Cuts of Honey

A LITTLE BIT OF HOME: It’s been good times for ex-Santa Barbarans recently up in the Bay Area: The Coral Sea had its first shows in both San Francisco and Oakland, Petracovich regularly plays tiny bohemian cafés, and even Nerfherder Renaissance Man Parry Gripp does art shows here. Best of all, Tony Sevener’s new project Honeycut had its live debut as part Noise Pop 2006. Since his days with Summercamp, Sevener has played up here in multiple acts as a drum machinist, pioneering the live use of the MPC drum machine/sampler. One band is General Elektriks, the soul/jazz creation of French keyboardist/crazy-man Herve (a k a RV) Salters and the other is the folky, mod, ’70s-inspired crooner Bart Davenport. Honeycut features all three and a bit of everything. Think Black Crowes with Stevie Wonder keyboards falling between the sweetest AIR-style number and some prog-rock/post-punk anthem. Did I mention the harmonica finale? While Honeycut might’ve felt apprehensive making a live debut in front of a mob of the biggest smarty-pants music snobs I’ve ever sweated against, you couldn’t tell — the band couldn’t have been received more enthusiastically. The debut record is due out this spring on the DJ Shadow/Blackalicious (who play UCSB’s The Hub on May 1) label, Quannum Projects. — Dru Allen

UNIVERSAL RAMBLING: Tim Reynolds knows a thing or two about roaming. With a childhood spread across places as diverse as Germany, Alaska, and St. Louis, his heritage gives him cause to declare he “comes from nowhere mostly.” And while he might still be wandering, nowadays he tends to do it musically. So it is rather fitting the name of the guitar virtuoso’s new album — Parallel Universe — reflects an eclectic musical undertaking that meanders just as freely and widely as his upbringing did. He plays SOhO on April 23 with Markus Eaton. — Brett Leigh Dicks

STAYING POWER: With a batch of songs that are a communiqué of life itself and a voice as charming and earnest as the words she sings, there is a sense of timelessness about the music Sonya Kitchell throws forth. That’s surprising, since the Massachusetts native is only 17. And while she might aspire to produce a catalogue as substantial as the Beatles and a career as enduring as U2, she ultimately just wants “to write a lot of songs that stick around.” With an upcoming Sing Like Hell engagement at the Lobero Theatre on April 22 (with the Cynical Girls) and an album the caliber of Words Came Back To Me, she’s off to an exceptional start. — BLD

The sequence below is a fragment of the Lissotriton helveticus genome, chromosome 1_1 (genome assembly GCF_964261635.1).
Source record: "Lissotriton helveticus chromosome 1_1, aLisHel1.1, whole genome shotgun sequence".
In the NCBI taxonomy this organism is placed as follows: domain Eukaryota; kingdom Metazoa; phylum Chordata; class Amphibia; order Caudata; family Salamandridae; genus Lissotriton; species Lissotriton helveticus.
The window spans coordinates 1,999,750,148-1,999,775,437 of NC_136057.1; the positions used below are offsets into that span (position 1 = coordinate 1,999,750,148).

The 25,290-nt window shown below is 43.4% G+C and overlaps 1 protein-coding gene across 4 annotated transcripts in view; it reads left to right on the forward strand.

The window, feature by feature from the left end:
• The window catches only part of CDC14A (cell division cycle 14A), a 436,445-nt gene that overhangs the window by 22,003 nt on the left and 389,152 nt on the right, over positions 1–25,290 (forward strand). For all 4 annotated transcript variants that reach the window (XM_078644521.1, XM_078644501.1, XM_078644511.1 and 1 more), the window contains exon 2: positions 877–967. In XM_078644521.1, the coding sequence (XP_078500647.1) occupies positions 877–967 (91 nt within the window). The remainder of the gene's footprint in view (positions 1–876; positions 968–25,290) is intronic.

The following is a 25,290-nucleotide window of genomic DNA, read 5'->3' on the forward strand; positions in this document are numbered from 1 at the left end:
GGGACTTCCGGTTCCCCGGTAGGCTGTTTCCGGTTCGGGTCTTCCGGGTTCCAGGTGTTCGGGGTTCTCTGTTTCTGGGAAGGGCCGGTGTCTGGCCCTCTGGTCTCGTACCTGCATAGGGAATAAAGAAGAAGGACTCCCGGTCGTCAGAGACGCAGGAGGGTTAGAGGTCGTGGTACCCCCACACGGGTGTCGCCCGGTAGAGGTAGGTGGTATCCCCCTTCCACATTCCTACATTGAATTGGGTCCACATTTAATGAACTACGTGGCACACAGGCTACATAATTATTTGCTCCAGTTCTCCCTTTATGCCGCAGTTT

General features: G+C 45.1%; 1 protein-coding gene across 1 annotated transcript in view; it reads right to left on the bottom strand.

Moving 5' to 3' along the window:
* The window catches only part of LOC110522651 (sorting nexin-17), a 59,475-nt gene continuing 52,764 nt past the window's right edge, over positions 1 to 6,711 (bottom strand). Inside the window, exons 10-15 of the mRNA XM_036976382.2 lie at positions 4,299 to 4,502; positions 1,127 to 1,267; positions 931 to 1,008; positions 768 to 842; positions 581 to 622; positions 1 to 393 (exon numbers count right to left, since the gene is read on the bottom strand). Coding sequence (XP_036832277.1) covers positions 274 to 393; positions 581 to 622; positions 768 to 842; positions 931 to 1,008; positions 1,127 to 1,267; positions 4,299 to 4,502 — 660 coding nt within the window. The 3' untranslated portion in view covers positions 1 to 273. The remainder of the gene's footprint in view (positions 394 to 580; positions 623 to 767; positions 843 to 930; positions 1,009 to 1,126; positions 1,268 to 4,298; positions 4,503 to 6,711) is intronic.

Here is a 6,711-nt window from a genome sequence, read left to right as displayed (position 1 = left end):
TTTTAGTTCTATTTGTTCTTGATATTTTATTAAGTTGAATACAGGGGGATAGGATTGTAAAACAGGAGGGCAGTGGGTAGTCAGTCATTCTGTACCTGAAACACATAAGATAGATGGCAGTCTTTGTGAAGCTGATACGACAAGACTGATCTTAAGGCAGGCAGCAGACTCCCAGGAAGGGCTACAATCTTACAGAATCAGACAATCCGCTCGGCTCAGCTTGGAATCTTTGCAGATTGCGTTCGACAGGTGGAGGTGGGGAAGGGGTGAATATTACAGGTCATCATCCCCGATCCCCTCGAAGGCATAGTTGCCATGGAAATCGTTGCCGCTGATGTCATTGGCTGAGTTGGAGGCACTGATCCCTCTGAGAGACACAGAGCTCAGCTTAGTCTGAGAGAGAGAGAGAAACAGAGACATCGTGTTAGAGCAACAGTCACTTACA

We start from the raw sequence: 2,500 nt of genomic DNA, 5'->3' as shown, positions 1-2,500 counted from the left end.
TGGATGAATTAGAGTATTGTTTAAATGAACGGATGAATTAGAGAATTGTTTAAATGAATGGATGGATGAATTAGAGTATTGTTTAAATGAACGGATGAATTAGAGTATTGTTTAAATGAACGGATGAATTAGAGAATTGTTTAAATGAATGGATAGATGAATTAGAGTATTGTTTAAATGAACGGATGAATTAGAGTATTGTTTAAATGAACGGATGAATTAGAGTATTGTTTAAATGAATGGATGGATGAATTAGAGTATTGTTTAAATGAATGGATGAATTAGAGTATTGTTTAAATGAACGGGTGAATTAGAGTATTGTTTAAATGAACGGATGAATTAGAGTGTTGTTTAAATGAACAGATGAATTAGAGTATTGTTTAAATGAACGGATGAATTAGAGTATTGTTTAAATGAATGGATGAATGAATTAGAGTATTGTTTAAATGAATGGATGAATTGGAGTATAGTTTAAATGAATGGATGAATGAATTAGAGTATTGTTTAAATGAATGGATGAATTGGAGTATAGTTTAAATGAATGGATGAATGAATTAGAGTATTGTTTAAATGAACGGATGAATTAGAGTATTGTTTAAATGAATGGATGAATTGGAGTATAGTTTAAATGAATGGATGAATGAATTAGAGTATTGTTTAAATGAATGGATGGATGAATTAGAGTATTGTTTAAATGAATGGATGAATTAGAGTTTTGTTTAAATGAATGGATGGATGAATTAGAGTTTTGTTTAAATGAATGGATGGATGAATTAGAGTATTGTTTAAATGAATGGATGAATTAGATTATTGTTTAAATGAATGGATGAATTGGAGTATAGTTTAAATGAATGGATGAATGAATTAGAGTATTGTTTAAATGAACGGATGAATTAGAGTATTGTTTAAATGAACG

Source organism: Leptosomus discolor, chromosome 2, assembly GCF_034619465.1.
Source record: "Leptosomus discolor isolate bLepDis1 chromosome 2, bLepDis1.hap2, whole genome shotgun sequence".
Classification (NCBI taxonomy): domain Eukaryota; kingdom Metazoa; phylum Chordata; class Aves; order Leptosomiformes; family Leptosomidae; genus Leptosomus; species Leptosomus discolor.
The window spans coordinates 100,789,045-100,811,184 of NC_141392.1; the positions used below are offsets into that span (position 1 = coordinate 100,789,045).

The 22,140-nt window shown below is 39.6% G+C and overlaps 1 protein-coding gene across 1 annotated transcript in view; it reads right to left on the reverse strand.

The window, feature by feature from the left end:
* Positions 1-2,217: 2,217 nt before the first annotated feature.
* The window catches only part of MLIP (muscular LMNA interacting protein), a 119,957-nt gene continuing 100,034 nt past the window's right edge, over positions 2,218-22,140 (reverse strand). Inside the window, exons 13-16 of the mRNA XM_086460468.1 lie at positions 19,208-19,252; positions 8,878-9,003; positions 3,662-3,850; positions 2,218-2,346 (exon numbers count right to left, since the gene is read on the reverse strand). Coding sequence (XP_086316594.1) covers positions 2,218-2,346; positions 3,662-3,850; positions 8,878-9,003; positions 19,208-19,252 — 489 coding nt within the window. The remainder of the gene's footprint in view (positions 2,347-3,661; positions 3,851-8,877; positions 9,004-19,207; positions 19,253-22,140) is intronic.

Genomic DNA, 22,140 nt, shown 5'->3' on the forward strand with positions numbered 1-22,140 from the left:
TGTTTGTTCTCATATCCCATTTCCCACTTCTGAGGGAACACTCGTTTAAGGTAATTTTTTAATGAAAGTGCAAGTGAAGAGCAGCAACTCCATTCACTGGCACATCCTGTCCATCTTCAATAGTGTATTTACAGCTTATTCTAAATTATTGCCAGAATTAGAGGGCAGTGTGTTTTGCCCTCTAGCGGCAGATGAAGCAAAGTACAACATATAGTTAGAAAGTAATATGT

JAZZ APPRECIATION: The Santa Barbara Jazz Society celebrated Jazz Appreciation Month by presenting one of the West Coast’s top quartets two Sundays back. Leader and pianist Mike Melvoin, who just received the “Musician’s Musician” award from UCLA Jazz Studies, joined tenor saxophonist Pete Christlieb (who’s in the company of Sonny Rollins), bassist Tony Dumas, and drummer Ralph Penland to deliver an impeccable performance where every note and accent was perfectly placed and nuanced. On the good-deed front, Bones Howe, society president and legendary producer, informed that all profits from these monthly concerts are donated to high school scholarships. — Stanley Naftaly

GO WITH GREENE: In an effort to leave the other Dylan-influenced singer/songwriters in his wake, Jackie Greene recently added an arsenal of horns, organs, and eclectic percussion instruments to his mélange of rock and roll. This Sacramento, California native is stopping by Santa Barbara during his Left Coast tour from Seattle to Los Angeles. Hear his tried-and-true folk as well as his newfound, twangy electric rock, when he hits SOhO next Wednesday, April 26. — Rebecca Riley

LEFTOVERS ARE GOOD: Other shows to be on the lookout for this week are the return to SOhO of Spencer the Gardener and Peyote Surf Trip, who’ll be playing in a benefit for Surfrider on Friday, April 21 … For an off-State Street alternative, check out the emerging mecca that is Legends on Milpas, where Sam Adams plays Friday night and then the soulful London Underground does their thing Wednesday … And for an on-campus option, check out L.A.’s OneRepublic, who claim to be heavily influenced by the “uplifting vocal delivery and emotional undercurrents” of U2. They play under UCSB’s Storke Tower on Monday, April 24, for free.

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